News & Updates
Floor Tile Manufacturer Fails to Establish Prima Facie Entitlement to Summary Judgment NYCAL, May 14, 2015
In this NYCAL case, the plaintiff, Bruce Bardone, claimed his lung cancer was a result of exposure to various asbestos products, including floor tiles, while working as an apprentice electrician and journeyman at various worksites throughout New York City in the 1960s and 1970s. The defendant, floor tile manufacturer BF Goodrich, made both asbestos and non-asbestos floor tiles. Goodrich moved for summary judgment on the ground that the plaintiff had not shown he specifically came into contact with asbestos-containing floor tiles manufactured by them. The plaintiff’s counsel opposed based on the plaintiff’s testimony to working near other trades installing Goodrich floor tiles.
The court denied the motion, holding: “Goodrich has failed to establish a prima facie case. In support of its motion, Goodrich concedes that it made asbestos-containing floor tile until late 1963, but states that since it also made non-asbestos containing floor tile, it is equally likely that the tiles plaintiff was exposed to were non-asbestos containing. The conclusory affidavit of Joan M. Taffi, a Goodrich Corporation employee, does not contain any specificity with respect to the number of vinyl asbestos floor tiles that Goodrich manufactured prior to 1964. In fact, Goodrich’s use of the affidavit to buttress its claims with respect to the use of non-asbestos tiles contradicts several documents in the record before the court. Indeed, the record here shows that Goodrich manufactured and sold three types of flooring: vinyl asbestos tile, asphalt tile and rubber tile. Admittedly, Goodrich states that both its vinyl asbestos tile and asphalt tile contained asbestos. In fact, only its rubber tile was asbestos free. Thus, contrary to defendant’s claims, two out of the three tile types that it manufactured contained asbestos, which is sufficient to raise an issue of fact as to whether plaintiff was exposed to asbestos-containing tiles” (citations omitted).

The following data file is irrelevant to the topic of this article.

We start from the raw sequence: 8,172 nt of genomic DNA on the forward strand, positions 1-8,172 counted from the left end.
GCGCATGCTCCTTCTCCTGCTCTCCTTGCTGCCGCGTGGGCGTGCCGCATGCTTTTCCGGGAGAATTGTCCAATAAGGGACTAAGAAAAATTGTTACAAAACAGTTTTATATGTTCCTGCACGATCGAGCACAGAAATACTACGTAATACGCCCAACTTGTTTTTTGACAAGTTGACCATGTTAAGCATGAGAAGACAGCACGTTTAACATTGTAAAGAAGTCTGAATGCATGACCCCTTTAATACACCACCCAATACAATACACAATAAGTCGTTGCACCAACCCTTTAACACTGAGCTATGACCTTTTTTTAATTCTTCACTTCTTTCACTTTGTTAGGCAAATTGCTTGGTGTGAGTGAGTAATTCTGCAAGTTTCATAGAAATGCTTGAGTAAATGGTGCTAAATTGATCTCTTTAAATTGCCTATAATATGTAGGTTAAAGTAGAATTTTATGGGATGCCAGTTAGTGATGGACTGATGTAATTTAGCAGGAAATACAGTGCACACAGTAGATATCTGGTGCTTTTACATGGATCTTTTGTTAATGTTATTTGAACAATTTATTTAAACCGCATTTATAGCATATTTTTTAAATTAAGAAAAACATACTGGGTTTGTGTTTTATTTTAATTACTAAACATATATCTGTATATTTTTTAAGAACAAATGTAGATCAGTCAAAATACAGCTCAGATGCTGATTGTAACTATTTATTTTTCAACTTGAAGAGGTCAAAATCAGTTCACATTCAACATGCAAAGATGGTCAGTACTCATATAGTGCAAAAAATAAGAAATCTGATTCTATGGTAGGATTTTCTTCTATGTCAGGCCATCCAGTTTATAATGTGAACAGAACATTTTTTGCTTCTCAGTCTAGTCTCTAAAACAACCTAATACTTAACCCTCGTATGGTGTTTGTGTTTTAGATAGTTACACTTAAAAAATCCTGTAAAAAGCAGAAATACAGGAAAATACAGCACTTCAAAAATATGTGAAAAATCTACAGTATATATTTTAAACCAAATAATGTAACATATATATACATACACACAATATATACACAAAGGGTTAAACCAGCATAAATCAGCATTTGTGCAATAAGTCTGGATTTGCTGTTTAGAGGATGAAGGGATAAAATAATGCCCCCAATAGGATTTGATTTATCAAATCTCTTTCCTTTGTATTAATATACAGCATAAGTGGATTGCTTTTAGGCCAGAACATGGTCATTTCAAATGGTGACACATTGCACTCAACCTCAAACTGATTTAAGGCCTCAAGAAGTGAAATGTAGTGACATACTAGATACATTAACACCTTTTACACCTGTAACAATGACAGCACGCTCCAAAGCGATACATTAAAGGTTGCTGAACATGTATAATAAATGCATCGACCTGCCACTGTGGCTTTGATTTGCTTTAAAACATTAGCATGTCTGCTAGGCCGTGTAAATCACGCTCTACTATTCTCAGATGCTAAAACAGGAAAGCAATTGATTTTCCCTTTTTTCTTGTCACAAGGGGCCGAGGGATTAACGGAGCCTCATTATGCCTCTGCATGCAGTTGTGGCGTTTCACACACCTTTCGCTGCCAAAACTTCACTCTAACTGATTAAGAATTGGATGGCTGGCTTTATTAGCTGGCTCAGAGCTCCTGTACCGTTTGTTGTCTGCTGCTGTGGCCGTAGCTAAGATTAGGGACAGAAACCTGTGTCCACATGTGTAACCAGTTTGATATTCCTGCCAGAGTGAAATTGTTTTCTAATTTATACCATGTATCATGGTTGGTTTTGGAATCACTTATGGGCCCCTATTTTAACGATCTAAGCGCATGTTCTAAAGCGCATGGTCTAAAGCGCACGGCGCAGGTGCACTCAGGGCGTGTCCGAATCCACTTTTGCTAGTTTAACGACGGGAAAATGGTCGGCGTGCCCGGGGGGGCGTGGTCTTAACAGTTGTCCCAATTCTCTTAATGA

Goodrich also argued that it ceased manufacturing floor tiles altogether in 1963, prior to the plaintiff’s work. The court was not swayed by this argument and held: “Goodrich fails to address its continuing operations after it exited the floor tile business in late 1963. The Taffi affidavit proffered in support of Goodrich’s motion does not mention what happened to Goodrich’s tile inventory after it ceased production. It is possible that while Goodrich did not manufacture tile after 1963, it may have sold its residual stock of tiles after that period of time. Moreover, Goodrich’s customers — including hardware stores and wholesalers — may have continued to sell Goodrich floor tile after 1963. As such, defendant has ‘failed to proffer any evidence that its asbestos products were not being used residually in the marketplace by various companies … after it ceased manufacturing and selling such products’” (citations omitted).
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